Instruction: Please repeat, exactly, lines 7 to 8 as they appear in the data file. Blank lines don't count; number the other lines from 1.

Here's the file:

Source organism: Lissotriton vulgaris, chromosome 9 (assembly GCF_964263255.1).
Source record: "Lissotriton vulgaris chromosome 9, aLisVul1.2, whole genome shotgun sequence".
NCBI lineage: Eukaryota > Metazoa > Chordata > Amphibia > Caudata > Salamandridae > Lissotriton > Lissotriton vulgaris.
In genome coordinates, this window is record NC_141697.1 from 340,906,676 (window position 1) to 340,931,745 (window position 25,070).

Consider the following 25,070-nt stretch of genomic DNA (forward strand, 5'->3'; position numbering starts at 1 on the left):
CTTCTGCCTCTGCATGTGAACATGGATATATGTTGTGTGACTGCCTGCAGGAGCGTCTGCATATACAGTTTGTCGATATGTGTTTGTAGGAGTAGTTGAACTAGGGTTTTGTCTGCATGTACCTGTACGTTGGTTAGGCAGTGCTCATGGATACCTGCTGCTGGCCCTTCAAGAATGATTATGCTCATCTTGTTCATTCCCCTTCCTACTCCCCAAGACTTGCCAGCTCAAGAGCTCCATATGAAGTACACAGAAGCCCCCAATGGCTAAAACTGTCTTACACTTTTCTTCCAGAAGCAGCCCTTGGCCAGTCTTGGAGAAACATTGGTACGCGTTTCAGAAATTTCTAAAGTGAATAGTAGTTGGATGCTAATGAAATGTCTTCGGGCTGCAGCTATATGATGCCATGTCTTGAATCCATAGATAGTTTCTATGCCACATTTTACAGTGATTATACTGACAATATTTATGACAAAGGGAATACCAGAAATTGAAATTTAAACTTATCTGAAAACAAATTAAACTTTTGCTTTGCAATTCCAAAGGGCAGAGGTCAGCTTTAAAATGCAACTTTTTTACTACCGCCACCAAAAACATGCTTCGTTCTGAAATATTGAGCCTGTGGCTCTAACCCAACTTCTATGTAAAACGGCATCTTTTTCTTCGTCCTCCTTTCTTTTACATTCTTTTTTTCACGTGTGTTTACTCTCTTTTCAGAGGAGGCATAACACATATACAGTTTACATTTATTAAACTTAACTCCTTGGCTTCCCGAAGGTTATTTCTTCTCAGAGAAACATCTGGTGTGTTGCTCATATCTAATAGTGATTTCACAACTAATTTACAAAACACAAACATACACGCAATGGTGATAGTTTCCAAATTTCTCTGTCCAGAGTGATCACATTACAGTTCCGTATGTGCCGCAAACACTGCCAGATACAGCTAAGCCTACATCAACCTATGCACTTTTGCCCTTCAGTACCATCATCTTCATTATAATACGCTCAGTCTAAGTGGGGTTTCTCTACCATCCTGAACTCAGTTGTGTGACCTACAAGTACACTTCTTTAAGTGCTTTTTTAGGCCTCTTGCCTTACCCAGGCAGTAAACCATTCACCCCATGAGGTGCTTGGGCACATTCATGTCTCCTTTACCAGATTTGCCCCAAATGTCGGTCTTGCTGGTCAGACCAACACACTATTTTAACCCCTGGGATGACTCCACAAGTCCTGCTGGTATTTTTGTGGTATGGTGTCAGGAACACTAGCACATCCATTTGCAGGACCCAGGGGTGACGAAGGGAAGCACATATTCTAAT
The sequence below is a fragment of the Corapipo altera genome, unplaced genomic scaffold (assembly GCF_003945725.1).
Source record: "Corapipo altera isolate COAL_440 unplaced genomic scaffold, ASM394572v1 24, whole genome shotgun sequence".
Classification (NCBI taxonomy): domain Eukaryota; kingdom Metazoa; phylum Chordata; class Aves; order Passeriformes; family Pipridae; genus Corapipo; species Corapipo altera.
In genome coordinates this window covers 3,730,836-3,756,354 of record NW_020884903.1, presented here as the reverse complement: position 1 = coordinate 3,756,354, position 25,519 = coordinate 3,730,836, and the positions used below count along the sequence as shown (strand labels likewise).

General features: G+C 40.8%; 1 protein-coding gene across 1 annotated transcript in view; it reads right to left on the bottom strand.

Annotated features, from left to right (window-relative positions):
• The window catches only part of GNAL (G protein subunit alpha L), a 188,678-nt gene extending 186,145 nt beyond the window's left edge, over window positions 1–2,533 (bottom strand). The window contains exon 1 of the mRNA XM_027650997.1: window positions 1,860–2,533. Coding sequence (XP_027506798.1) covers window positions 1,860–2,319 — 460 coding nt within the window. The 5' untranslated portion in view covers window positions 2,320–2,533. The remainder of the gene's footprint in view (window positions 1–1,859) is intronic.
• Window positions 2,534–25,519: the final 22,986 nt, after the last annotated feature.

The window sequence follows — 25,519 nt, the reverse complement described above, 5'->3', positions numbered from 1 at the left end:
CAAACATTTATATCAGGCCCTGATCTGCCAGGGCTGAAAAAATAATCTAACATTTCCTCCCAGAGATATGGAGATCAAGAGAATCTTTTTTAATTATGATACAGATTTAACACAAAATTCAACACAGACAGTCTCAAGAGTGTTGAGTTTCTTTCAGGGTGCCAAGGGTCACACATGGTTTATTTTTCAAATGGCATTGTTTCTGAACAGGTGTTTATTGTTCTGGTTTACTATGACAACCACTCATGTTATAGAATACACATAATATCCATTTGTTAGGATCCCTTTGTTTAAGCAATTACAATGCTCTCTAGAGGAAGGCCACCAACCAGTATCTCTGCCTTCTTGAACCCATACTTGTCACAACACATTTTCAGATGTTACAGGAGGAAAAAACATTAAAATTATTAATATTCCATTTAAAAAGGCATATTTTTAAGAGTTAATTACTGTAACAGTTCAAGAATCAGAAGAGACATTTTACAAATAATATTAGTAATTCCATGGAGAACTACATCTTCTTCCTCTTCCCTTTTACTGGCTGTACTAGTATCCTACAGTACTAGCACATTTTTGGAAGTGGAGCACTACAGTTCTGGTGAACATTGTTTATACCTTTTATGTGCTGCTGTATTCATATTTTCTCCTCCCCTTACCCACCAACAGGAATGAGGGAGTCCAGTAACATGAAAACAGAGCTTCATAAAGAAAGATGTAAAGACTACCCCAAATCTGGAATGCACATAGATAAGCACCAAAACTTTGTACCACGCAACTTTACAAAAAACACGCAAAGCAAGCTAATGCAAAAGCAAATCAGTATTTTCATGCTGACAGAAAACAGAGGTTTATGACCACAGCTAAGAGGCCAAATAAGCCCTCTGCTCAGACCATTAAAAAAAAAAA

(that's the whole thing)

The sequence below is a fragment of the Corapipo altera genome, unplaced genomic scaffold (assembly GCF_003945725.1).
Source record: "Corapipo altera isolate COAL_440 unplaced genomic scaffold, ASM394572v1 24, whole genome shotgun sequence".